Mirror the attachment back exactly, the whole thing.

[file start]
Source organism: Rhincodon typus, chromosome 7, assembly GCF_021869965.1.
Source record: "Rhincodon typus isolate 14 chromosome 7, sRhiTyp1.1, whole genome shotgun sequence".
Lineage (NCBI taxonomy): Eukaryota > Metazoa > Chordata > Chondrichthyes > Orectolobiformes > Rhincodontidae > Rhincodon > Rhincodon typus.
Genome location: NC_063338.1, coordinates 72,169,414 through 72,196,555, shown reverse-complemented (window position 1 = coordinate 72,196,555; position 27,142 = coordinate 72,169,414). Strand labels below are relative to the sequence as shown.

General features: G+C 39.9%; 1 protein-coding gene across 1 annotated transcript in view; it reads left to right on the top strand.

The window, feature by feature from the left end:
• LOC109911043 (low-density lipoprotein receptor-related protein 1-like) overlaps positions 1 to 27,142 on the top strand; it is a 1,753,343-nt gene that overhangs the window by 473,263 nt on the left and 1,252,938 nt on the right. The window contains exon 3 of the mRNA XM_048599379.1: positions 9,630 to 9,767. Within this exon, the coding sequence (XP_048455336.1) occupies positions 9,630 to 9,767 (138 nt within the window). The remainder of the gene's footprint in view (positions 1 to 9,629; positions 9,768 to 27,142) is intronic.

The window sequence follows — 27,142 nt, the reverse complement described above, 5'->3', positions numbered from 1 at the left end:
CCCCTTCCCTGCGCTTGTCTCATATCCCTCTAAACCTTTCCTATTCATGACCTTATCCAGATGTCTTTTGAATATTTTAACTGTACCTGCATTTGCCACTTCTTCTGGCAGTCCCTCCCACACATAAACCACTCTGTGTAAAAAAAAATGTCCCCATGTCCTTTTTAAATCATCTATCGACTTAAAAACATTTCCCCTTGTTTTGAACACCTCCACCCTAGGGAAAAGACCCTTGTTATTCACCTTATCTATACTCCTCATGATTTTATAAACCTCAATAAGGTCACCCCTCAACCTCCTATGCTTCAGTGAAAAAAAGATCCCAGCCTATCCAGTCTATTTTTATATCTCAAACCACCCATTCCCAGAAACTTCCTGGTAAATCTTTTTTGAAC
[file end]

Source organism: Rhincodon typus, chromosome 7, assembly GCF_021869965.1.
Source record: "Rhincodon typus isolate 14 chromosome 7, sRhiTyp1.1, whole genome shotgun sequence".
Lineage (NCBI taxonomy): Eukaryota > Metazoa > Chordata > Chondrichthyes > Orectolobiformes > Rhincodontidae > Rhincodon > Rhincodon typus.
Genome location: NC_063338.1, coordinates 72,169,414 through 72,196,555, shown reverse-complemented (window position 1 = coordinate 72,196,555; position 27,142 = coordinate 72,169,414). Strand labels below are relative to the sequence as shown.

General features: G+C 39.9%; 1 protein-coding gene across 1 annotated transcript in view; it reads left to right on the top strand.

The window, feature by feature from the left end:
• LOC109911043 (low-density lipoprotein receptor-related protein 1-like) overlaps positions 1 to 27,142 on the top strand; it is a 1,753,343-nt gene that overhangs the window by 473,263 nt on the left and 1,252,938 nt on the right. The window contains exon 3 of the mRNA XM_048599379.1: positions 9,630 to 9,767. Within this exon, the coding sequence (XP_048455336.1) occupies positions 9,630 to 9,767 (138 nt within the window). The remainder of the gene's footprint in view (positions 1 to 9,629; positions 9,768 to 27,142) is intronic.

The window sequence follows — 27,142 nt, the reverse complement described above, 5'->3', positions numbered from 1 at the left end:
CCCCTTCCCTGCGCTTGTCTCATATCCCTCTAAACCTTTCCTATTCATGACCTTATCCAGATGTCTTTTGAATATTTTAACTGTACCTGCATTTGCCACTTCTTCTGGCAGTCCCTCCCACACATAAACCACTCTGTGTAAAAAAAAATGTCCCCATGTCCTTTTTAAATCATCTATCGACTTAAAAACATTTCCCCTTGTTTTGAACACCTCCACCCTAGGGAAAAGACCCTTGTTATTCACCTTATCTATACTCCTCATGATTTTATAAACCTCAATAAGGTCACCCCTCAACCTCCTATGCTTCAGTGAAAAAAAGATCCCAGCCTATCCAGTCTATTTTTATATCTCAAACCACCCATTCCCAGAAACTTCCTGGTAAATCTTTTTTGAAC